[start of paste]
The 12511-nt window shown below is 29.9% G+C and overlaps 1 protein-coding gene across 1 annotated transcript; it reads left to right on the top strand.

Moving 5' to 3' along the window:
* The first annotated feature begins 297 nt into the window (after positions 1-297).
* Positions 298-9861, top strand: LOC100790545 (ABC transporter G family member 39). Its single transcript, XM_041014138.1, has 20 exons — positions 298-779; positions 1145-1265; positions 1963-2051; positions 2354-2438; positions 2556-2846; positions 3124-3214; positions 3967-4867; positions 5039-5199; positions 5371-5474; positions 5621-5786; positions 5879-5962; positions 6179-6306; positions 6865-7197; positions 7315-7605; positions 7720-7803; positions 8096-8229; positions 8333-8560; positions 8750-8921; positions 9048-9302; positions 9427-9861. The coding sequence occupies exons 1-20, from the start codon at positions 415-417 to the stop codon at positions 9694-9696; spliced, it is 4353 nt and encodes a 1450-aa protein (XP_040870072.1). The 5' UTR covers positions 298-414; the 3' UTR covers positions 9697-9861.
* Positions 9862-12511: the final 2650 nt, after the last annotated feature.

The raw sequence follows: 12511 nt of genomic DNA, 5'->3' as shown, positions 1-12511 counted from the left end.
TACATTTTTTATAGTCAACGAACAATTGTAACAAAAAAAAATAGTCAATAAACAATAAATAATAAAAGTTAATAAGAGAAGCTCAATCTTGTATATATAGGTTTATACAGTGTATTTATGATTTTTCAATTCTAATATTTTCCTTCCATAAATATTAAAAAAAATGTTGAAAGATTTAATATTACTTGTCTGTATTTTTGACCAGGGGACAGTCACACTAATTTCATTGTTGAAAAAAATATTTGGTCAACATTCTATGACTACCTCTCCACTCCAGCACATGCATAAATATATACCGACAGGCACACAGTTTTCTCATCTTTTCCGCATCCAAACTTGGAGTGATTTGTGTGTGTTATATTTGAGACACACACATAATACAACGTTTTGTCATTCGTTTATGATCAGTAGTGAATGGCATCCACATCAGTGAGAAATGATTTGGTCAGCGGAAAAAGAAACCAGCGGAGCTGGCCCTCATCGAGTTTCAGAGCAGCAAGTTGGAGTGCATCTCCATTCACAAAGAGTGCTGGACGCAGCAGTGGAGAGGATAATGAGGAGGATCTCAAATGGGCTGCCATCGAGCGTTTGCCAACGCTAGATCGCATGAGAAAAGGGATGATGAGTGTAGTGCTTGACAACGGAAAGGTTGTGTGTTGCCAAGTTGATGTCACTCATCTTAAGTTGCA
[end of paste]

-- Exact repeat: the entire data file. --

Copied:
The 12511-nt window shown below is 29.9% G+C and overlaps 1 protein-coding gene across 1 annotated transcript; it reads left to right on the top strand.

Moving 5' to 3' along the window:
* The first annotated feature begins 297 nt into the window (after positions 1-297).
* Positions 298-9861, top strand: LOC100790545 (ABC transporter G family member 39). Its single transcript, XM_041014138.1, has 20 exons — positions 298-779; positions 1145-1265; positions 1963-2051; positions 2354-2438; positions 2556-2846; positions 3124-3214; positions 3967-4867; positions 5039-5199; positions 5371-5474; positions 5621-5786; positions 5879-5962; positions 6179-6306; positions 6865-7197; positions 7315-7605; positions 7720-7803; positions 8096-8229; positions 8333-8560; positions 8750-8921; positions 9048-9302; positions 9427-9861. The coding sequence occupies exons 1-20, from the start codon at positions 415-417 to the stop codon at positions 9694-9696; spliced, it is 4353 nt and encodes a 1450-aa protein (XP_040870072.1). The 5' UTR covers positions 298-414; the 3' UTR covers positions 9697-9861.
* Positions 9862-12511: the final 2650 nt, after the last annotated feature.

The raw sequence follows: 12511 nt of genomic DNA, 5'->3' as shown, positions 1-12511 counted from the left end.
TACATTTTTTATAGTCAACGAACAATTGTAACAAAAAAAAATAGTCAATAAACAATAAATAATAAAAGTTAATAAGAGAAGCTCAATCTTGTATATATAGGTTTATACAGTGTATTTATGATTTTTCAATTCTAATATTTTCCTTCCATAAATATTAAAAAAAATGTTGAAAGATTTAATATTACTTGTCTGTATTTTTGACCAGGGGACAGTCACACTAATTTCATTGTTGAAAAAAATATTTGGTCAACATTCTATGACTACCTCTCCACTCCAGCACATGCATAAATATATACCGACAGGCACACAGTTTTCTCATCTTTTCCGCATCCAAACTTGGAGTGATTTGTGTGTGTTATATTTGAGACACACACATAATACAACGTTTTGTCATTCGTTTATGATCAGTAGTGAATGGCATCCACATCAGTGAGAAATGATTTGGTCAGCGGAAAAAGAAACCAGCGGAGCTGGCCCTCATCGAGTTTCAGAGCAGCAAGTTGGAGTGCATCTCCATTCACAAAGAGTGCTGGACGCAGCAGTGGAGAGGATAATGAGGAGGATCTCAAATGGGCTGCCATCGAGCGTTTGCCAACGCTAGATCGCATGAGAAAAGGGATGATGAGTGTAGTGCTTGACAACGGAAAGGTTGTGTGTTGCCAAGTTGATGTCACTCATCTTAAGTTGCA